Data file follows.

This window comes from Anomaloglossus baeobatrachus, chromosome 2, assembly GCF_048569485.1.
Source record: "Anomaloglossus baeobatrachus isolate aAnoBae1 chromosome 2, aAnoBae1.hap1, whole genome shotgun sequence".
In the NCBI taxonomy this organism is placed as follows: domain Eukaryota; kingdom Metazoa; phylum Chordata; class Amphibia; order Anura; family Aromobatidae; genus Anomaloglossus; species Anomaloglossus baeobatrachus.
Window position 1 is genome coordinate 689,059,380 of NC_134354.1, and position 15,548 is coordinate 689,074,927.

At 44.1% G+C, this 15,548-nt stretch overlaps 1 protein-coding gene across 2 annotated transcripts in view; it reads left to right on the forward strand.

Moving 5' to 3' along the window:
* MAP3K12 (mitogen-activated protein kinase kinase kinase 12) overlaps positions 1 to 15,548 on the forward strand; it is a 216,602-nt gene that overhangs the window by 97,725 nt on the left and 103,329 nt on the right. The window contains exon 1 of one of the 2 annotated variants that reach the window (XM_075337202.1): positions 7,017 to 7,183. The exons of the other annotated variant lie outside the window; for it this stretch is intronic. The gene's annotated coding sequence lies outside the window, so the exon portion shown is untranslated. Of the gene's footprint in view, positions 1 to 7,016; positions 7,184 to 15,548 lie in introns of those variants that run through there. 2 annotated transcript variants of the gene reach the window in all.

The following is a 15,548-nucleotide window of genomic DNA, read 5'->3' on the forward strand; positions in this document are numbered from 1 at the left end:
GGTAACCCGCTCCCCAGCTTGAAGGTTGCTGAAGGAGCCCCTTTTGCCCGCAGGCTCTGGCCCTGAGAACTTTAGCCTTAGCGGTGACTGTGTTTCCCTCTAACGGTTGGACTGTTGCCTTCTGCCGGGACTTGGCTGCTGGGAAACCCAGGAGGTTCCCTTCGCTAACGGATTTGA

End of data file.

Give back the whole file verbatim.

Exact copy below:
This window comes from Anomaloglossus baeobatrachus, chromosome 2, assembly GCF_048569485.1.
Source record: "Anomaloglossus baeobatrachus isolate aAnoBae1 chromosome 2, aAnoBae1.hap1, whole genome shotgun sequence".
In the NCBI taxonomy this organism is placed as follows: domain Eukaryota; kingdom Metazoa; phylum Chordata; class Amphibia; order Anura; family Aromobatidae; genus Anomaloglossus; species Anomaloglossus baeobatrachus.
Window position 1 is genome coordinate 689,059,380 of NC_134354.1, and position 15,548 is coordinate 689,074,927.

At 44.1% G+C, this 15,548-nt stretch overlaps 1 protein-coding gene across 2 annotated transcripts in view; it reads left to right on the forward strand.

Moving 5' to 3' along the window:
* MAP3K12 (mitogen-activated protein kinase kinase kinase 12) overlaps positions 1 to 15,548 on the forward strand; it is a 216,602-nt gene that overhangs the window by 97,725 nt on the left and 103,329 nt on the right. The window contains exon 1 of one of the 2 annotated variants that reach the window (XM_075337202.1): positions 7,017 to 7,183. The exons of the other annotated variant lie outside the window; for it this stretch is intronic. The gene's annotated coding sequence lies outside the window, so the exon portion shown is untranslated. Of the gene's footprint in view, positions 1 to 7,016; positions 7,184 to 15,548 lie in introns of those variants that run through there. 2 annotated transcript variants of the gene reach the window in all.

The following is a 15,548-nucleotide window of genomic DNA, read 5'->3' on the forward strand; positions in this document are numbered from 1 at the left end:
GGTAACCCGCTCCCCAGCTTGAAGGTTGCTGAAGGAGCCCCTTTTGCCCGCAGGCTCTGGCCCTGAGAACTTTAGCCTTAGCGGTGACTGTGTTTCCCTCTAACGGTTGGACTGTTGCCTTCTGCCGGGACTTGGCTGCTGGGAAACCCAGGAGGTTCCCTTCGCTAACGGATTTGA